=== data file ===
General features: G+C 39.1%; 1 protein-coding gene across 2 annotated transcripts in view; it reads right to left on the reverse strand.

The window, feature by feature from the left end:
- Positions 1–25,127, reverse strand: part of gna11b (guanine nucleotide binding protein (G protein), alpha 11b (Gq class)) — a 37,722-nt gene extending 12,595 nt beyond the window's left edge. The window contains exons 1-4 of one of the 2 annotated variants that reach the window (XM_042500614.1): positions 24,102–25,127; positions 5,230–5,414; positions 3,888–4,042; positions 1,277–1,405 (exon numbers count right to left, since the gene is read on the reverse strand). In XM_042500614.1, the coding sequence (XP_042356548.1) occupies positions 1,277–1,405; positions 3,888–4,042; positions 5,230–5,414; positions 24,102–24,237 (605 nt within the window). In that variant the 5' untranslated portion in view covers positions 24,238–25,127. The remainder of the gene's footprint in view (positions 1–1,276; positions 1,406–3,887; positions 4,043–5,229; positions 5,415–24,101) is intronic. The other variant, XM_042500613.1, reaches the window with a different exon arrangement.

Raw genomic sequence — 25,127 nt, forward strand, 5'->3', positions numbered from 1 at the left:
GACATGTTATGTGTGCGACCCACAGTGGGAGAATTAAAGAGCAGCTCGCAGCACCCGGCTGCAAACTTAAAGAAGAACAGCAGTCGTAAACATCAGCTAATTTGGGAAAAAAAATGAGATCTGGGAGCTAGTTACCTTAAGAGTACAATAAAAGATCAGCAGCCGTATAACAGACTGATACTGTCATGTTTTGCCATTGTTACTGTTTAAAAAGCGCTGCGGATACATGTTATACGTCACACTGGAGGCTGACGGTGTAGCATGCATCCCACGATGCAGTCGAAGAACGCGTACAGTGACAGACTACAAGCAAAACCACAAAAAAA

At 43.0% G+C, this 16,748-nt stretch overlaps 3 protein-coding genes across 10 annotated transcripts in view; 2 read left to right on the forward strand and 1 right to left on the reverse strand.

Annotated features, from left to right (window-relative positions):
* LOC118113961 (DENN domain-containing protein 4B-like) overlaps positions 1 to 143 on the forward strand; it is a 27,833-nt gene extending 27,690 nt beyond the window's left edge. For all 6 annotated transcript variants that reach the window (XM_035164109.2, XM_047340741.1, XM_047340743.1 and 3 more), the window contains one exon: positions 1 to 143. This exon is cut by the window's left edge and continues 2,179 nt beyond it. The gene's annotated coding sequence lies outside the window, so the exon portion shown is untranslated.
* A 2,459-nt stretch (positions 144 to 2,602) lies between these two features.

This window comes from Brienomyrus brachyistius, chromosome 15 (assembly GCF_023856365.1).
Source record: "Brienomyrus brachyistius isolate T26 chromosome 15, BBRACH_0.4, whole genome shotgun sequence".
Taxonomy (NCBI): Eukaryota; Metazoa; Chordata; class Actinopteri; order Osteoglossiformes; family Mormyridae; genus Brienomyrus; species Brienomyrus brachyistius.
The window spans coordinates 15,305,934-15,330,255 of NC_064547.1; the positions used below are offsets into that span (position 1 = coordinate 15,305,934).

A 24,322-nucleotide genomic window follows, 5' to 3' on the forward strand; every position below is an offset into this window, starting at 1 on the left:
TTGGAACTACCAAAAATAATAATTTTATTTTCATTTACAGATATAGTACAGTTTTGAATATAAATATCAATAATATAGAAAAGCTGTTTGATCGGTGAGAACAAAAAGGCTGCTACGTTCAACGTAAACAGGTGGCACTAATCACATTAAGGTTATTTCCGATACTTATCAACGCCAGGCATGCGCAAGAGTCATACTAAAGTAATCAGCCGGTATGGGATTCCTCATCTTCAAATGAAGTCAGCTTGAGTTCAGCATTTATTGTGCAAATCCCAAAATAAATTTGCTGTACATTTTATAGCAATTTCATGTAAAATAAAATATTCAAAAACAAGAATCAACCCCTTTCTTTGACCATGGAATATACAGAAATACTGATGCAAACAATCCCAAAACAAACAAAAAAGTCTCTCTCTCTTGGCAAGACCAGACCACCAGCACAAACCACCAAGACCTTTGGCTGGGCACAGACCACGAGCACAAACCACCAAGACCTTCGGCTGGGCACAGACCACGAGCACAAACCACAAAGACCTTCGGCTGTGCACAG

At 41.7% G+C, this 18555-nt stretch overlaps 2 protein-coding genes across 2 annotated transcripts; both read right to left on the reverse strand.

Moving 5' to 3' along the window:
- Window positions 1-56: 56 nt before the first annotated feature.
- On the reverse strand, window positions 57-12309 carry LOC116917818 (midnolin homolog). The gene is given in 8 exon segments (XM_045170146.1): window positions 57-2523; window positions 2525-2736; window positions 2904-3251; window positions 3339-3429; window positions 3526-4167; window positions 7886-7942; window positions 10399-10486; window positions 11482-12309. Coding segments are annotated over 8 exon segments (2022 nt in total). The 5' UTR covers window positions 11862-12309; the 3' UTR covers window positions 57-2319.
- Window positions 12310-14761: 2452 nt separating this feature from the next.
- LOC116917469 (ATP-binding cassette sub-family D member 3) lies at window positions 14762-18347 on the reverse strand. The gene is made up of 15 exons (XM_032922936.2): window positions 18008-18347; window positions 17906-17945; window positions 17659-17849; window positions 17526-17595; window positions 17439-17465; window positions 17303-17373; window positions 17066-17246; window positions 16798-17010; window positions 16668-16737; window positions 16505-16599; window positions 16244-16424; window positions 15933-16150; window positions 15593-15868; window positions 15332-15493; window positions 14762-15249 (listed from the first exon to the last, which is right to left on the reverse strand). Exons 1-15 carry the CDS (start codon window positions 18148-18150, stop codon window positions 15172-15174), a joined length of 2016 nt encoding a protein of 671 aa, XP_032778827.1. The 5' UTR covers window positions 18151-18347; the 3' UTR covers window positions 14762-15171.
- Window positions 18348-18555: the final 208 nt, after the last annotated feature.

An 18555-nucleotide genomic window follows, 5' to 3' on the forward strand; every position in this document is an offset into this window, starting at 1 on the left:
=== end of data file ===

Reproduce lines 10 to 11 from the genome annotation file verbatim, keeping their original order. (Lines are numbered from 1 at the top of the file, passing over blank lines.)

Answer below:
This window comes from Brienomyrus brachyistius, chromosome 15 (assembly GCF_023856365.1).
Source record: "Brienomyrus brachyistius isolate T26 chromosome 15, BBRACH_0.4, whole genome shotgun sequence".